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    ABSTRACT: The phenotype of HTLV-1-transformed CD4(+) T lymphocytes largely depends on defined viral effector molecules such as the viral oncoprotein Tax. In this review, we exemplify the expression pattern of characteristic lineage markers, costimulatory receptors and ligands of the tumor necrosis factor superfamily, cytokine receptors, and adhesion molecules on HTLV-1-transformed cells. These molecules may provide survival signals for the transformed cells. Expression of characteristic surface markers might therefore contribute to persistence of HTLV-1-transformed lymphocytes and to the development of HTLV-1-associated disease.
    Full-text · Article · Aug 2011 · Viruses
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    Yvonne Koedel · Kristin Eissmann · Holger Wend · Bernhard Fleckenstein · Heide Reil
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    ABSTRACT: The nonpathogenic human GB virus C (GBV-C), a member of the Flaviviridae, is highly prevalent in individuals with HIV-1 infections or with parenteral and sexual risk factors. Long-term GBV-C viremia has been associated with better survival or improved diagnosis in several epidemiological studies. In a previous study we reported that the E2 glycoprotein of GBV-C interferes with HIV-1 entry in vitro. To address the question what region of the E2 protein is involved in suppression of HIV-1 replication, we performed an E2-derived peptide scanning and determined the HIV-inhibitory activity of each peptide in HIV replication assays. We demonstrate here that peptides representing the N-terminal part of the E2 protein from amino acids (aa) 29 to 72 are able to inhibit efficiently HIV-1 replication in vitro. In particular, the peptides P6-2 (representing the E2-region from aa 45 to 64) and P4762 (aa 37 to 64) showed the highest potency in HIV replication assays performed on TZM-bl cells with 50% inhibitory concentrations between 0.1 and 2 μM. However, primary HIV-1 isolates representing clades A to H showed a high variability in their sensitivity to E2 peptides. Pseudovirus inhibition assays revealed that the sensitivity is determined by the gp120/gp41 envelope proteins. Using HIV-1 BlaM-Vpr-based fusion assays, we demonstrate that the E2-derived peptides prevent HIV-1 binding or fusion, presumably via interaction with the HIV-1 particle. Together, these findings reveal a new mechanism of viral interference, suggesting that the envelope protein E2 of GBV-C target directly HIV-1 particles to avoid entry of these virions.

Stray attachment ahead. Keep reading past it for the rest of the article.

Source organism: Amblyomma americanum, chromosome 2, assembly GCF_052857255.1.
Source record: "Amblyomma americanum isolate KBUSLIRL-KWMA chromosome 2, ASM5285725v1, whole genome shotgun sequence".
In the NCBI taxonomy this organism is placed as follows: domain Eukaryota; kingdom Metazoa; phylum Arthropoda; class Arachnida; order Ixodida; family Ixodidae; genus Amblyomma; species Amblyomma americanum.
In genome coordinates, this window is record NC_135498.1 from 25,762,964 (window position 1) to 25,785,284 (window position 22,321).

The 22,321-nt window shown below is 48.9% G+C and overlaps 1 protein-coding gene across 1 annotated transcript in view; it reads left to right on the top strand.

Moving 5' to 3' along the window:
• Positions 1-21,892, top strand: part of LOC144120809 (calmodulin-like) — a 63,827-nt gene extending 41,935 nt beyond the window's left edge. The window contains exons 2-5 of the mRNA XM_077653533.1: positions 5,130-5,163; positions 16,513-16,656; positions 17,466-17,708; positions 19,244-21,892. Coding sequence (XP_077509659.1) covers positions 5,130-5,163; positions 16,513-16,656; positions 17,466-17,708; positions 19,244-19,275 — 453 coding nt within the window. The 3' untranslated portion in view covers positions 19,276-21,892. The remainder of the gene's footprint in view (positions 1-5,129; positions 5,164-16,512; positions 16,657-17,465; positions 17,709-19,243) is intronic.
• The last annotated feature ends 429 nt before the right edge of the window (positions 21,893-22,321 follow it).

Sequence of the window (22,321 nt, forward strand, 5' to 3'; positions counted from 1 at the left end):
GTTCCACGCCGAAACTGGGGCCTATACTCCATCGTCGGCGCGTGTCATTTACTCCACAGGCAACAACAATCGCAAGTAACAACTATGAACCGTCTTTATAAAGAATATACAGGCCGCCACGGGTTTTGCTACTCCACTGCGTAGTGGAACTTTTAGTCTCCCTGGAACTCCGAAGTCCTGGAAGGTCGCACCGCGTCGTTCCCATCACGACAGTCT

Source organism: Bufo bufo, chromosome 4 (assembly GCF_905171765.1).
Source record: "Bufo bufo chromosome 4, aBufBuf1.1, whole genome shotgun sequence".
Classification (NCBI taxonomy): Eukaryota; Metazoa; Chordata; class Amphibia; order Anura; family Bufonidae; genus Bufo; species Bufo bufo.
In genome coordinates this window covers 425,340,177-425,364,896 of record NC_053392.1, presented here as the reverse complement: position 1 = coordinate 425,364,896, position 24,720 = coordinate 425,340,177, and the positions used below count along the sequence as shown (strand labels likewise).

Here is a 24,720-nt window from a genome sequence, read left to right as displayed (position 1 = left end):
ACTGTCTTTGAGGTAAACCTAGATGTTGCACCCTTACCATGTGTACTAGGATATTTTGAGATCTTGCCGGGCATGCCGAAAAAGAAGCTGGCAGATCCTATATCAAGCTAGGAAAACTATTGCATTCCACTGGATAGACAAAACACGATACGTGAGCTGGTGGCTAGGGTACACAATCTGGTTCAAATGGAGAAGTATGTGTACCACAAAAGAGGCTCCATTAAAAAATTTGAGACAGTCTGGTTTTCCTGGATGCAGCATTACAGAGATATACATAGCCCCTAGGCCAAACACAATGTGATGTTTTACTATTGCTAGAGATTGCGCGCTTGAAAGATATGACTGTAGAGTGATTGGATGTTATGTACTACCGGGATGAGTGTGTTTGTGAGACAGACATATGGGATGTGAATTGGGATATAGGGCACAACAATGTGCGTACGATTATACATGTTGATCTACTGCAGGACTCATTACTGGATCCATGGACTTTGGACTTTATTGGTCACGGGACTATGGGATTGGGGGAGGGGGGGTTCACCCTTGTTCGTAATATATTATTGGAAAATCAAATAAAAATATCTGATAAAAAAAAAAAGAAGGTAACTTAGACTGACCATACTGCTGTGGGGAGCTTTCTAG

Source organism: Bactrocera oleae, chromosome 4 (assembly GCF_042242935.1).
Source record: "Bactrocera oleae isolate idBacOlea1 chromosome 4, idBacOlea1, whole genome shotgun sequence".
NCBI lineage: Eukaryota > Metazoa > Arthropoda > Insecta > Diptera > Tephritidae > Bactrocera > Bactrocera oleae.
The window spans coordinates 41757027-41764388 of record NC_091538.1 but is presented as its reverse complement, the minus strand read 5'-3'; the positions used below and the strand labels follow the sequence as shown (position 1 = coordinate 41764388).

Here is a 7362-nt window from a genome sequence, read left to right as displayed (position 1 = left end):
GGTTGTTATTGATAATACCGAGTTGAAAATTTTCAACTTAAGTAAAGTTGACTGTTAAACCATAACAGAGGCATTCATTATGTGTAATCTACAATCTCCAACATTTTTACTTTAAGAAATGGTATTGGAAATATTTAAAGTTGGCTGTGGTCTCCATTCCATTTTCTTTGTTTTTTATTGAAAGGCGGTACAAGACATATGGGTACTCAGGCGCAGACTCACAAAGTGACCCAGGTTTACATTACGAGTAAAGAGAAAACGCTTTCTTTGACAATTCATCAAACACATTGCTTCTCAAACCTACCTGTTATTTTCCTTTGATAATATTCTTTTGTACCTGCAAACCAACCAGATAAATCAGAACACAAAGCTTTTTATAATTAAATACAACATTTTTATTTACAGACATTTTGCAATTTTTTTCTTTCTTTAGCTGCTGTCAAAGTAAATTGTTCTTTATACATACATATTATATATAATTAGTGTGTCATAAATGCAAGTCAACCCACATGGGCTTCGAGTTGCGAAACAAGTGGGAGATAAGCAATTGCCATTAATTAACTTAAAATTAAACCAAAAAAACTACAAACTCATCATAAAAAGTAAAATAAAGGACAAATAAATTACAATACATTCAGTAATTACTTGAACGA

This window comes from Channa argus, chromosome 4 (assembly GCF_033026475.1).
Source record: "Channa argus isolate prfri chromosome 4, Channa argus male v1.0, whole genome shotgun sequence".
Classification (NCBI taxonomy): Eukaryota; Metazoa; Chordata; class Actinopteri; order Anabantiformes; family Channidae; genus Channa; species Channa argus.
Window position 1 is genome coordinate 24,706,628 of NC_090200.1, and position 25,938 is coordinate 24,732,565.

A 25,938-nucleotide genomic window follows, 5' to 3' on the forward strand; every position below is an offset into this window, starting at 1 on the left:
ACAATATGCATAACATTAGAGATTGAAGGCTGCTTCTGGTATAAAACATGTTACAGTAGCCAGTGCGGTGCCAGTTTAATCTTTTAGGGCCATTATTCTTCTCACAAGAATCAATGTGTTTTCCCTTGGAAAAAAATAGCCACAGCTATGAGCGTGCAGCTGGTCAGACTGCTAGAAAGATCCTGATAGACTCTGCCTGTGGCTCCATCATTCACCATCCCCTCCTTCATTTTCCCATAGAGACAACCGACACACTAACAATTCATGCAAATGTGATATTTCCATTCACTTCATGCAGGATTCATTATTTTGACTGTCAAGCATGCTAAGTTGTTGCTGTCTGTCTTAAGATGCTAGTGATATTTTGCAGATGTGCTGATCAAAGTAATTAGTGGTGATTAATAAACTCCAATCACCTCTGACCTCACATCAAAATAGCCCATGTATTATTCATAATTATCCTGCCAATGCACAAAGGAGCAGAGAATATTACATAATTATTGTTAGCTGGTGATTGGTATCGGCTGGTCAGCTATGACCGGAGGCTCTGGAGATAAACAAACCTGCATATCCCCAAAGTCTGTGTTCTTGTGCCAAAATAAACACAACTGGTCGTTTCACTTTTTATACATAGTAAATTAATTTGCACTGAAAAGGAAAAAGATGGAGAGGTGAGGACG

Preview · Article · Jul 2011 · Journal of Virology
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    Andrea K Kress · Martina Kalmer · Aileen G Rowan · Ralph Grassmann · Bernhard Fleckenstein

    Full-text · Article · Jun 2011 · Retrovirology
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    Andrea K Kress · Martina Kalmer · Aileen G Rowan · Ralph Grassmann · Bernhard Fleckenstein
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    ABSTRACT: Oncogenic transformation of CD4(+) T cells by human T-cell lymphotropic virus type 1 (HTLV-1) is understood as the initial step to adult T-cell leukemia/lymphoma, a process that is mainly initiated by perturbation of cellular signaling by the viral Tax oncoprotein, a potent transcriptional regulator. In search of novel biomarkers with relevance to oncogenesis, we identified the tumor marker and actin-bundling protein Fascin (FSCN1) to be specifically and strongly up-regulated in both HTLV-1-transformed and adult T-cell leukemia/lymphoma patient-derived CD4(+) T cells. Fascin is important for migration and metastasis in various types of cancer. Here we report that a direct link can exist between a single viral oncoprotein and Fascin expression, as the viral oncoprotein Tax was sufficient to induce high levels of Fascin. Nuclear factor-κB signals were important for Tax-mediated transcriptional regulation of Fascin in T cells. This suggests that Fascin up-regulation by Tax contributes to the development of HTLV-1-associated pathogenesis.
    Full-text · Article · Feb 2011 · Blood

Publication Stats

12k Citations
1,202.96 Total Impact Points


  • 1977-2015
    • Universitätsklinikum Erlangen
      • • Division of Molecular and Experimental Surgery (AMEC)
      • • Institute of Virology - Clinical and Molecular Virology
      Erlangen, Bavaria, Germany
  • 1977-2014
    • Friedrich-Alexander-University of Erlangen-Nürnberg
      • • Biochemistry
      • • Department of Clinical and Molecular Virology
      • • Rheumatology and Immunology Clinic
      Erlangen, Bavaria, Germany
  • 1996
    • Wayne State University
      • Division of Hematology and Oncology
      Detroit, MI, United States
  • 1993
    • University of Wuerzburg
      • Institute for Virology and Immune Biology
      Würzburg, Bavaria, Germany
    • University of Florence
      • Dipartimento di Medicina Sperimentale e Clinica
      Florence, Tuscany, Italy
  • 1992
    • University of Illinois at Chicago
      Chicago, Illinois, United States
  • 1988
    • Central Institute of Mental Health
      Mannheim, Baden-Württemberg, Germany
  • 1986
    • MRC National Institute for Medical Research
      • Division of Virology
      Londinium, England, United Kingdom
  • 1985
    • National Cancer Institute (USA)
      • Laboratory of Cellular and Molecular Biology
      베서스다, Maryland, United States
  • 1984
    • Stony Brook University
      • Department of Medicine
      스토니브룩, New York, United States
  • 1982-1984
    • Fred Hutchinson Cancer Research Center
      Seattle, Washington, United States
  • 1981
    • Karolinska Institutet
      Сольна, Stockholm, Sweden
  • 1978-1979
    • Harvard Medical School
      • Department of Microbiology and Immunobiology
      Boston, MA, United States
  • 1972-1974
    • Georg-August-Universität Göttingen
      Göttingen, Lower Saxony, Germany
  • 1973
    • Das Institut für Demokratieforschung
      Göttingen, Lower Saxony, Germany